This study describes, on a comparative basis, the morphology of mechanical (the linguo-laryngeal apparatus) and sensory (Herbst corpuscles and taste buds) specialisations in the upper digestive tract (bill and oropharynx) of the ostrich and emu, with a view to a better understanding of the functional significance of these structures. The ostrich and emu are commercial entities that constitute important niche industries and are farmed intensively throughout South Africa. A lack of information on the mechanical and sensory specialisations of the upper digestive tract in these two birds hampers a sound understanding of food selection and intake. A total of 48 adult (12-14 months) ostrich heads and 48 adult emu (12-14 months) heads obtained from birds at slaughter at commercial abattoirs and farms, as well as 5 ostrich chick (2-4 weeks) heads and 1 emu chick (8 weeks) head, obtained from previous research projects, were used for this study. Morphological features were described using basic gross anatomical (dissection and stereomicroscopy) and histological techniques (H&E staining), supplemented by differential staining for cartilage and bone, transmission electron microscopy and immunohistochemistry. The findings of the study were compared with the relevant literature and hypotheses for functional significance were formed.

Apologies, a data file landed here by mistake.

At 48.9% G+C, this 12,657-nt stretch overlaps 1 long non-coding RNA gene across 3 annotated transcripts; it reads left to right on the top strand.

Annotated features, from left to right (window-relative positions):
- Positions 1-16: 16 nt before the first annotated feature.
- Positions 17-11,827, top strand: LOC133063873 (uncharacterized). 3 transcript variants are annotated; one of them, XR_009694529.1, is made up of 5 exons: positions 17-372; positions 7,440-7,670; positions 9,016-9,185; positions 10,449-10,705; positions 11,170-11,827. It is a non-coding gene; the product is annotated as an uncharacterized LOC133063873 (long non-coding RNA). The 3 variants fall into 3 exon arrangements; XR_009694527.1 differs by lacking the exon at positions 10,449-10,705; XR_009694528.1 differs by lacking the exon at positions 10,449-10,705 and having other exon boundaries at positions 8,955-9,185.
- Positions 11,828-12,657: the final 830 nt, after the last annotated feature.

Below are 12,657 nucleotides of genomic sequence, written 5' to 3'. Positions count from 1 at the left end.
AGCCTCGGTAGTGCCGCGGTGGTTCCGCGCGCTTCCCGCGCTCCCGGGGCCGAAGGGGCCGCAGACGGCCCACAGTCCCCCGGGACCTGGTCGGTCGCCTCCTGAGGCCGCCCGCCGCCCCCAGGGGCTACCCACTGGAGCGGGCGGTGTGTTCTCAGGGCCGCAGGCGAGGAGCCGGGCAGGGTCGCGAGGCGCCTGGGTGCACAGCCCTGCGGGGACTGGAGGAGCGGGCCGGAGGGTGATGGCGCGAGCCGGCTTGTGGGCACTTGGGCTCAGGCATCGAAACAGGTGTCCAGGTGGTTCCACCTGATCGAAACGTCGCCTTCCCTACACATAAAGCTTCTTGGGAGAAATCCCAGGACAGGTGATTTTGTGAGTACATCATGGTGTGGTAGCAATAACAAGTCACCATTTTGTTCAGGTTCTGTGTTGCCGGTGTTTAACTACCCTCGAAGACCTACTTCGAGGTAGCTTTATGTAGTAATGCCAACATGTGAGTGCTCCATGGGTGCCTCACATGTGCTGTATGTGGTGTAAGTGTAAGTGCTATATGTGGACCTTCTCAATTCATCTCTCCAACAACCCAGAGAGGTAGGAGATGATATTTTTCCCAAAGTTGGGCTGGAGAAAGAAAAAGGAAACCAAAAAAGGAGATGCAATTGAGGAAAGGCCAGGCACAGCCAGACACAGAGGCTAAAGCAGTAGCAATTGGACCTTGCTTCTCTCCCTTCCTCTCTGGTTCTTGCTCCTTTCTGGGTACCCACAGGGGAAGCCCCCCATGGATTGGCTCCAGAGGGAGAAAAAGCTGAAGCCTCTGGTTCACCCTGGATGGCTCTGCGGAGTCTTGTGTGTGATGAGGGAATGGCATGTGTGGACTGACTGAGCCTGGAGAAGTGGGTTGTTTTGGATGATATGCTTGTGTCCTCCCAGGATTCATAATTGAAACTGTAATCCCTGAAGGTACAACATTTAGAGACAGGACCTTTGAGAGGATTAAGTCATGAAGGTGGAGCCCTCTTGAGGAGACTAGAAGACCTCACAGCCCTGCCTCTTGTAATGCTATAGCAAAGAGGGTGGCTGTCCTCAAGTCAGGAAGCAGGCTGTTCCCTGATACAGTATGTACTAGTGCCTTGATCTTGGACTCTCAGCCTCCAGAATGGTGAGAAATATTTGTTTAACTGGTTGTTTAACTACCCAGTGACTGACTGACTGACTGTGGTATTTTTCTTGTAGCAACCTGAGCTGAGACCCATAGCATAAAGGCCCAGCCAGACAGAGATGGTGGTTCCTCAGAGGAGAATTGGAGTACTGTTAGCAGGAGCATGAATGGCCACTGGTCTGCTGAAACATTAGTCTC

The avian glottis channels air from the oropharynx to the trachea and is situated on an elevated structure, the laryngeal mound. It is imperative that the glottis be protected and closed during swallowing, which in mammals is achieved by covering the glottis with the epiglottis, as well as by adduction of the arytenoid cartilages. An epiglottis, however, is reportedly absent in birds. Ratites such as the ostrich and emu possess a very wide glottis in comparison to other birds. The question therefore arises as to how these large birds avoid inhalation of food particles through a wide glottis, with apparently little protection, particularly as their feeding method involves throwing the food over the glottis to land in the proximal esophagus. In the ostrich, when the glottis was closed and the tongue body retracted, the smooth tongue root became highly folded and the rostral portion of the laryngeal mound was encased by the pocket in the base of the ∩-shaped tongue body. In this position the lingual papillae also hooked over the most rostral laryngeal projections. However, in the emu, retraction of the tongue body over the closed glottis resulted in the prominent, triangular tongue root sliding over the rostral portion of the laryngeal mound. In both the ostrich and emu these actions resulted in the rostral portion of the laryngeal mound and weakest point of the adducted glottis being enclosed and stabilised. Only after conducting a comparative study between these two birds using fresh specimens did it become clear how specific morphological peculiarities were perfectly specialised to assist in the closure and protection of the wide glottis. A unique anatomical mechanism in ratites was identified, described and proposed, which may functionally replace an epiglottis; the linguo-laryngeal apparatus.